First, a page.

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When people find out that I homeschool, I often get asked what kind of curriculum do I use. They wonder if all homeschoolers use the same set of textbooks and the same homeschool method.
But as any homeschooler knows, get a group of homeschoolers in the same room and you’ll find the differences between how they “do school” are as vast as a field of wildflowers.
And, of course, that’s the beauty of homeschooling. We can tailor our homeschooling to meet our:
- Needs and desires
- Children’s needs and desires
- Belief system about education
- and more!
While there is no “wrong” way to homeschool. There are a few common approaches that most homeschoolers take. Of course there are many more, but these are the top five ways people homeschool.
- Unit Study
- Charlotte Mason
Every method has its own set of strengths and weaknesses, which we will explore.
Traditional Homeschool Method
The Traditional approach to homeschooling uses textbooks and workbooks. It basically is doing what public schoolers do…just at home. Many curriculum, like Abeka or Alpha & Omega’s Life Pac, use this method.
For the first of my seven children, we used Life Pac. I was just starting out and I didn’t really know what I wanted out of homeschooling and made lots of mistakes. This method gave me a solid outline of what to do.
Strengths of Traditional Homeschooling
- Shows you exactly what to do each day.
- Definitive starting and ending points for each grade.
- Easily assesses student’s achievements with tests and graded assignments.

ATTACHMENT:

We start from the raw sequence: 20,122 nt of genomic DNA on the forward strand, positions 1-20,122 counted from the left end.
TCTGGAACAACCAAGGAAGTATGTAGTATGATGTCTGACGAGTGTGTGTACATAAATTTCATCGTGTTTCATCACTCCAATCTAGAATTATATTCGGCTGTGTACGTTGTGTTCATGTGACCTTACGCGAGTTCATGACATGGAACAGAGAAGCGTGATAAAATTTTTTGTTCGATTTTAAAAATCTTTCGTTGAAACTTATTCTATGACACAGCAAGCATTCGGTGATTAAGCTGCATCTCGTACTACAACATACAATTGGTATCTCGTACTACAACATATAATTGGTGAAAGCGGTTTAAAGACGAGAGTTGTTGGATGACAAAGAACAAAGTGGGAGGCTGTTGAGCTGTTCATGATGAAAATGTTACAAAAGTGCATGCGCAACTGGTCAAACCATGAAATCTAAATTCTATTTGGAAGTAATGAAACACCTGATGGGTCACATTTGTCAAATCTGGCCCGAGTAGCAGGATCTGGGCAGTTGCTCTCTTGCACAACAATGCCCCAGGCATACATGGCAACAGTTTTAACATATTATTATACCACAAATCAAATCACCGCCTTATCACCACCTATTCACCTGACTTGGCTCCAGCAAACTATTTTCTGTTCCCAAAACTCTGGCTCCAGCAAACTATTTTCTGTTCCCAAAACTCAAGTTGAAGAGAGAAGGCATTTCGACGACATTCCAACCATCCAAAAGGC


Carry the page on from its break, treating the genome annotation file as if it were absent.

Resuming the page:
Weakness of Traditional Homeschooling
- Isn’t tailored to specific student.
- Teacher is highly involved.
- Can get boring.
Classical Homeschool Method
Classical Homeschooling teaches children in a large group setting. One well-known group for classical homeschooling is called Classical Conversations. It has three parts called The Trivium, one for each age group.
The Grammar part teaches elementary-aged students reading, writing, spelling, and Latin. During this stage they are learning foundational information on which all the other stages rest.
This done by listening to stories, both about history and general literature. They memorize facts and often recite these facts back to reinforce learning.
The Dialectic part begins in middle school when children become more independent thinkers. They are encouraged to engage in logical discourse by learning how to support what they say with facts.
In this stage they might start learning Greek or Hebrew, higher math and theology. Instead of reading literature, they begin reading essay and criticisms. Learning about history includes more than just learning facts, but figuring out why historical events happened (and what that means for the current culture).
By high school, students start the final part of Classical learning. This part is all about communicating effectively what they know and believe to others.
By the end of the Rhetoric phase in Classical Conversations, students are capable of complete cartography (map drawing) of the entire world. It’s pretty impressive!
Strengths of Classical Homeschooling
- It teaches strong communication skills.
- Aligns with natural development of child.
- Encourages self discovery and thought.
Weakness of Classical Homeschooling
- Information is usually new to teachers as well as students
- Lots of focus on history and classics
Unit Study Homeschool Method
Unit Study Homeschooling combines all the subjects by studying a certain theme or topic. Math, English, science, history and art are all taught around a unit of study.
If you are studying the Middle Ages, you might learn about the art, science and math discoveries during that period. You’d read biographies about people during that time.